The title of my column is misleading, in that I’m not going to comment on what policies should be adopted toward COVID-19.
Instead, I want to address some remarks by Leslie Green, a philosopher of law who teaches at Oxford. Green is very influential, and his book The Authority of the State is well worth reading. (Many years ago, I was involved in a controversy with him in the philosophy journal Analysis.) But in a recent blog post, he suggests a way of thinking about freedom that is dangerous.
Green begins by noting that some people regard COVID-19 regulations as restricting their freedom. He thinks that, in one way of looking at freedom, they do. People who don’t like the regulations can’t do what they want, at least if the restrictions are enforced. Even if you accept this notion of freedom, though, it may turn out that the regulations on balance don’t restrict freedom.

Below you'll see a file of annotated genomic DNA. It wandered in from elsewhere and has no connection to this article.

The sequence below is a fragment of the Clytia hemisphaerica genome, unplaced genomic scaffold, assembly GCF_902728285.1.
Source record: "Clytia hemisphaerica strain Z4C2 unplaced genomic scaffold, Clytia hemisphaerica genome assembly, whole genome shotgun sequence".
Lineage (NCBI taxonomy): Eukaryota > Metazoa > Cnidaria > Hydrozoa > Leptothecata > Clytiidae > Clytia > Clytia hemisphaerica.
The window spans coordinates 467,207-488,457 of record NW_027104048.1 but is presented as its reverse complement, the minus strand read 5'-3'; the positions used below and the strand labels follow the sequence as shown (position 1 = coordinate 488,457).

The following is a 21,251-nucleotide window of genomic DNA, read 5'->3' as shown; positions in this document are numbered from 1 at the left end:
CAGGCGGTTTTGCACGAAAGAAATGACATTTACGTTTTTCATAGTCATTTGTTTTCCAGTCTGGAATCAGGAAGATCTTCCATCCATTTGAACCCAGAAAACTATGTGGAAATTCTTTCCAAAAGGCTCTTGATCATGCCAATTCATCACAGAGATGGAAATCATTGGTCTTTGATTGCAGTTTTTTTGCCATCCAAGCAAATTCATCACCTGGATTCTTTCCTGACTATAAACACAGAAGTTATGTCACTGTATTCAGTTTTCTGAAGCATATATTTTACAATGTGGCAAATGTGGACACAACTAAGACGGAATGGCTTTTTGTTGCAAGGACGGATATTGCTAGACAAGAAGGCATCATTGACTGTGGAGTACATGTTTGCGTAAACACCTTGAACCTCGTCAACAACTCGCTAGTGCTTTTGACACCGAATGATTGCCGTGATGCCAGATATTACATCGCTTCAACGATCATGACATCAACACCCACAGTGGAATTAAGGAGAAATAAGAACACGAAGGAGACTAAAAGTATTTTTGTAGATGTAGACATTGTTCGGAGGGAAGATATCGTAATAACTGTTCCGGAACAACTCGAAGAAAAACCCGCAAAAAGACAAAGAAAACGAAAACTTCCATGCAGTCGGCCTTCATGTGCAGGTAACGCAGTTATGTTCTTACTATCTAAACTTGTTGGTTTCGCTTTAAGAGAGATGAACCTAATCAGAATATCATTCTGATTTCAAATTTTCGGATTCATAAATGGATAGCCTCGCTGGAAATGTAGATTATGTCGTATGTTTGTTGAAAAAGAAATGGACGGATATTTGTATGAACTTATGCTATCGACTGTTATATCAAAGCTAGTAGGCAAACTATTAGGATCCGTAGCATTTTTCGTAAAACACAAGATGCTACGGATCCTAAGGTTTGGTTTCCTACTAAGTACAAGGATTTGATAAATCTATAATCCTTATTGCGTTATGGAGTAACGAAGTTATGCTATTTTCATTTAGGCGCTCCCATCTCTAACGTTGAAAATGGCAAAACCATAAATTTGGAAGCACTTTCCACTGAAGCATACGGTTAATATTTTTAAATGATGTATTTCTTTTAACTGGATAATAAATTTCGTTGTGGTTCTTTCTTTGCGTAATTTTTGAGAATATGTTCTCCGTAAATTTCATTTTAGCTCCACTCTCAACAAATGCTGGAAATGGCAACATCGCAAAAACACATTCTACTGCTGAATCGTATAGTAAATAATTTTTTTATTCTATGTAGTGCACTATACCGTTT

[W]hen freedom is at stake, it appears on both sides of the equation. Ill health itself limits our freedom to do a wide range of things, and not only for the twenty percent of victims who end up hospitalized or who suffer irreversible lung or kidney damage. Weeks of poor health is a real